Opinions vary on camping home or away
To go away to camp or not to go away?
That is the question and area high school football coaches had some interesting answers as the first of two weeks of summer camp kicked off Monday.
A lot of coaches who take their teams away to camp for one of the two weeks believe in the thought of getting away and being isolated for many reasons.
Some coaches feel otherwise and like the familiarity of being in your own surroundings as you prepare for the upcoming season.
Locally, one team that normally does not go to camp opted to do so this season (Charleroi). Another that has traditionally spent a week away (Ringgold) decided this year to stay home.
A third program that has gone to camp in the past (Belle Vernon Area) has continued a trend of training at home while yet another (Monessen) continued a long tradition of spending both weeks of camp at home.
Charleroi second-year coach Ed Jenkins took the Cougars to Slippery Rock University after spending camp a year ago by having his team camping in the high school gymnasium.
Going away to camp is nothing new for Jenkins. As a head coach at Leechburg, his teams went to Jennerstown. And when he was the defensive coordinator at Kiski, the team went to Slippery Rock.
“I believe in it immensely,” Jenkins said of spending time away. “We thought we needed to come together as a group and we felt that by getting away we could accomplish that.
“We are a young team and we need to spend as much time together as possible to come together,” he added. “It's a different atmosphere (at Slippery Rock). It's good for the kids, good for the coaches. It's training and bonding. It's team unity. It's a respect thing and you can't put a value on that.”
Meanwhile, after going to California University his first three years as head coach at Ringgold, Ram mentor Matt Humbert opted for the confines on Joe Montana Stadium and more familiar surroundings.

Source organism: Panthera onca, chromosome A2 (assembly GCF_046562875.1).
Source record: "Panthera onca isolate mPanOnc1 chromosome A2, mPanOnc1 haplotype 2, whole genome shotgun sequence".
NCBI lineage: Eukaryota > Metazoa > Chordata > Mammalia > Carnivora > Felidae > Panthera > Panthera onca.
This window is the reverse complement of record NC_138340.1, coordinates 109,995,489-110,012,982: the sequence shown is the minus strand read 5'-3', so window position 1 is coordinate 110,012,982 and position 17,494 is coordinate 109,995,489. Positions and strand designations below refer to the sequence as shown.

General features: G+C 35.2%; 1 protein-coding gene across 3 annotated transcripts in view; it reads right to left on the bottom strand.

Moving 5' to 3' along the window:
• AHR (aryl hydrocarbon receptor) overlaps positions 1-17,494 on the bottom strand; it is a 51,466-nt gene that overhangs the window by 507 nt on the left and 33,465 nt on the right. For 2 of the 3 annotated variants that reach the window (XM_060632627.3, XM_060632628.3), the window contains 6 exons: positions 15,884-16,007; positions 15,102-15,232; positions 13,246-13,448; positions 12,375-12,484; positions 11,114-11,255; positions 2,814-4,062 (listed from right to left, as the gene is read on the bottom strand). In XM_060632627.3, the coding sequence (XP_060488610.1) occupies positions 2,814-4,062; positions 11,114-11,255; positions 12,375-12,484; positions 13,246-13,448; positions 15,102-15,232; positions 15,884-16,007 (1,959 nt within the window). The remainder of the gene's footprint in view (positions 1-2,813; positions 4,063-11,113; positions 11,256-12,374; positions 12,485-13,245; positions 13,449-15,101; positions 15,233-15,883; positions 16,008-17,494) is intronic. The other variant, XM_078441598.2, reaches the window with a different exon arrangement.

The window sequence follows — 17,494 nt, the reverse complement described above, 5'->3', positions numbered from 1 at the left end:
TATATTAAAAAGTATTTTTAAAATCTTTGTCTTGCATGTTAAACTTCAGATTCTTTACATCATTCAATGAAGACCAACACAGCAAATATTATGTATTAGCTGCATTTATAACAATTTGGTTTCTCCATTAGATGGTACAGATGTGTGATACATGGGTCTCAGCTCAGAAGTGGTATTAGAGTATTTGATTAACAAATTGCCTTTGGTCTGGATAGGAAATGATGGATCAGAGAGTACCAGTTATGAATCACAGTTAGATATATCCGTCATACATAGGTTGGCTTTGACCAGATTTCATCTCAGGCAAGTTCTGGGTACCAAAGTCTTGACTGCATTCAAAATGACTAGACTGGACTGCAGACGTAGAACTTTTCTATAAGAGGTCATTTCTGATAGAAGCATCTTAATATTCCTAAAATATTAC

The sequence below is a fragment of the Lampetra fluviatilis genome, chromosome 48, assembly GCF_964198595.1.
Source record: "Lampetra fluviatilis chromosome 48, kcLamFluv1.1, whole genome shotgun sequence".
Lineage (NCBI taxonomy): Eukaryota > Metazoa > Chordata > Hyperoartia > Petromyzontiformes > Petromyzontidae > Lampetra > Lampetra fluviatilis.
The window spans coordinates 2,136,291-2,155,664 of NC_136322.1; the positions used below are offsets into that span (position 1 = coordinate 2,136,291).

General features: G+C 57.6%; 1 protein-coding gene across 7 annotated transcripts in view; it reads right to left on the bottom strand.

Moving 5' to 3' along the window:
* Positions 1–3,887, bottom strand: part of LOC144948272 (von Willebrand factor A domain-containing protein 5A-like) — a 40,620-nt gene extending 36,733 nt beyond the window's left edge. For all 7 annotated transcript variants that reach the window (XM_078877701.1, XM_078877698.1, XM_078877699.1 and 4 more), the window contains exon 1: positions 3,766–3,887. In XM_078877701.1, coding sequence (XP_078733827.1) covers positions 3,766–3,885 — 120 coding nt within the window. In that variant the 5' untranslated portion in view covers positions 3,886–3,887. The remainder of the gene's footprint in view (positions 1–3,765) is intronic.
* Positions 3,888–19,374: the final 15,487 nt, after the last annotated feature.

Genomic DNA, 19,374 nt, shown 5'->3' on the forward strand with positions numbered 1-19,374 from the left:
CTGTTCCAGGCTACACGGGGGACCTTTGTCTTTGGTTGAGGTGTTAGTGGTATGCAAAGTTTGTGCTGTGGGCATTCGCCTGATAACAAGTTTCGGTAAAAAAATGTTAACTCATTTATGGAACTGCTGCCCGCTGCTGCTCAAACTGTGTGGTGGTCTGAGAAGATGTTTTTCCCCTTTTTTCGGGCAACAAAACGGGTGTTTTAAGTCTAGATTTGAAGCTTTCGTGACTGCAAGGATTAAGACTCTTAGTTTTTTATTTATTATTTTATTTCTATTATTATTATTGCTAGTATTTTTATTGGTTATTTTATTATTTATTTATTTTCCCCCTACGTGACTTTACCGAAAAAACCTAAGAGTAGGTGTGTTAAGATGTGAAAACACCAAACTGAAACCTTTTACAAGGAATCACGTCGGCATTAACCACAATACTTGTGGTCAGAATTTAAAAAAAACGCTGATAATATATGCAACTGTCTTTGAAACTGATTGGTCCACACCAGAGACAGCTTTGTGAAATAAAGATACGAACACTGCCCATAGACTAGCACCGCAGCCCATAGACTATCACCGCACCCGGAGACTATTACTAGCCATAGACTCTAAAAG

“It's a mixture of things why we decided to stay home,” Humbert said. “There are pros and cons of going away or staying and we weighed them. There are many good things you get from spending time away, but in the end we felt it was best for the group we have to stay home in our own comfort zone.”
Humbert said by staying at home, the Rams get to spend all their practice time on the artificial turf of their stadium, use the weight room facilities they are familiar with and the meeting rooms.
“Don't get me wrong, Cal U was very good to us,” he said. “But we felt it was best to let everyone be in a situation they are all used to.”
At Monessen, 10th-year coach Andy Pacak said the Greyhounds have never gone to camp and he sees no reason to start now.
“Everything you need as a football team, we have,” Pacak said. “We have a great facility, a place to eat and I prefer that the kids sleep in their own bed.”
Pacak added there are other reasons for keeping the team at Memorial Stadium.
“There will be 50 or more people here every night watching these kids practice,” he said. “It's a community activity and the whole community keeps an eye on us and I don't want to take away from that.”
He added that the community's youth programs practice at the stadium in the evening and he likes the fact that the young kids can watch the varsity team practice.
“Our young kids get an idea of what is expected of them,” he said.
Pacak added there is also a logistics problem with going away to camp.
“Heck, we just had a couple kids sign up (Monday),” he said. “That happens here. Once you get on that bus and go away, you can't do that. Plus, if something happens to one of the kids and we're out in the woods somewhere, what do we do? Where do we go? Here, if something happens and we have an emergency we know exactly what to do and where to go. I just like being home.”
BVA coach Aaron Krepps has never taken the Leps to camp during his tenure, but he did go to camp as a player for BVA back in 1999, so he remembers vaguely what it was like.
“I prefer to stay at home,” Krepps said. “For one thing, from a coach's standpoint, to take 60 kids away for a week is a big liability. There are good things to going away, like team bonding. But, all in all, I like being here.
“As a player, I liked being home because there were always meals when I got home and I like sleeping in my bed. If you are home, you at least have some normalcy every day.”
Krepps added that staying home is advantageous for his coaches.
“Gone are the days when all the coaches are teachers,” he said. “My coaches have jobs and some of them probably would not be able to go to camp and that would make it tough.”
Jeff Oliver is a sports editor for Trib Total Media. He can be reached at 724-684-2666 or email@example.com.